Unnerving event

The Armavia Airbus A320 crash in the Black Sea offshore from Sochi in Russia was an unnerving event because it is so alike two other recent fatal jet accidents, and it occurred during a manoeuvre that is not essentially demanding. The manoeuvre is a climbing turn at night with no external visual horizon. Just as in the case of the August 2000 Gulf Air A320 crash offshore from Bahrain, this accident proved that pilots can lose control of even a flight-envelope-protected aircraft if they lose situational awareness, particularly while flying manually.

Early reports from the CIS Interstate Aviation Committee (MAK) investigators say the A320's flight data recorder indicates there were no detected problems with the aircraft or its engines. In both the Sochi and the Bahrain accidents the crew had abandoned their approach and were carrying out climbing turns at night over water but the climbing turns became descending turns without the pilots being aware of what was happening. In the 2000 accident, the Bahraini investigators also found no technical faults.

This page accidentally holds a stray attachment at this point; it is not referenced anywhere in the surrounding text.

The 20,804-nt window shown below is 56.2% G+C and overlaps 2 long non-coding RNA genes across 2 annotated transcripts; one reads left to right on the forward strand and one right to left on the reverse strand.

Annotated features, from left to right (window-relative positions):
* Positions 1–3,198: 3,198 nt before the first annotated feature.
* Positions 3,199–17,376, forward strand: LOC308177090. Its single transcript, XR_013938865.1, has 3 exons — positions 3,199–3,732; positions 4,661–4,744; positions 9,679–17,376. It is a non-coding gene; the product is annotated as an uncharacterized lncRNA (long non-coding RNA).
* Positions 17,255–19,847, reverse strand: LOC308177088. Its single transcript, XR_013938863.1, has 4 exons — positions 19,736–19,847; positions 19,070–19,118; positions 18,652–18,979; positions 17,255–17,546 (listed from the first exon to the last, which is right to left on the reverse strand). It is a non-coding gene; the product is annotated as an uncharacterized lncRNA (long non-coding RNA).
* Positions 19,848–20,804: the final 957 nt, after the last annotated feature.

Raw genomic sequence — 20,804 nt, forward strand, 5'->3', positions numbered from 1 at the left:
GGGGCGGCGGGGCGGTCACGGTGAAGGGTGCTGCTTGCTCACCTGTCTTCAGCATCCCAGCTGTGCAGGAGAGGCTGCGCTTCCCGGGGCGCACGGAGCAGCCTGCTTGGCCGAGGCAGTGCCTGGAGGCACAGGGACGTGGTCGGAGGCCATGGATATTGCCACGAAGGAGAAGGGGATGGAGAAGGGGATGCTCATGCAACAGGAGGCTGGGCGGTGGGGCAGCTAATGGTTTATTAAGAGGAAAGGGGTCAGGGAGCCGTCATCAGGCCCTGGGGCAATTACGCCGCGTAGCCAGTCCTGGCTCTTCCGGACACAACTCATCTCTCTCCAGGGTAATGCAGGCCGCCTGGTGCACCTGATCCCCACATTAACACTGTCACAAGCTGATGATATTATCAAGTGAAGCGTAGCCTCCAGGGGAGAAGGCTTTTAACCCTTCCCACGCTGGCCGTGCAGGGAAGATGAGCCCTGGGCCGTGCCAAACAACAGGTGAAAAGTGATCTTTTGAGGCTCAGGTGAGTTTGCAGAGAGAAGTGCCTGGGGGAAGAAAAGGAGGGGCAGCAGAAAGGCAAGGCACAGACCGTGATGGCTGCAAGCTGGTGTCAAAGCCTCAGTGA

Meanwhile, the report on the 2004 Flash Airlines Boeing 737-300 accident confirmed that the captain, also carrying out a climbing turn at night over the sea, lost control because of disorientation. The report pleads that there is no clear proof of exactly what happened, but it suggests the captain became disorientated as a result of distraction by minor faults, which would make them the primary cause and the disorientation a contributory cause. The Egyptian civil aviation authority investigation team, led by Capt Shaker Kelada, reported: "No conclusive evidence could be found from the findings determine a probable cause."

But both the US National Transportation Safety Board and the French investigation board BEA, in comments appended to the report, say there is no evidence of technical failure that could have led to the upset. They maintain that the cockpit voice recorder (CVR) transcript and the flight profile indicate that the captain - the pilot flying - had become spatially disorientated during the night departure.

Fatal illusion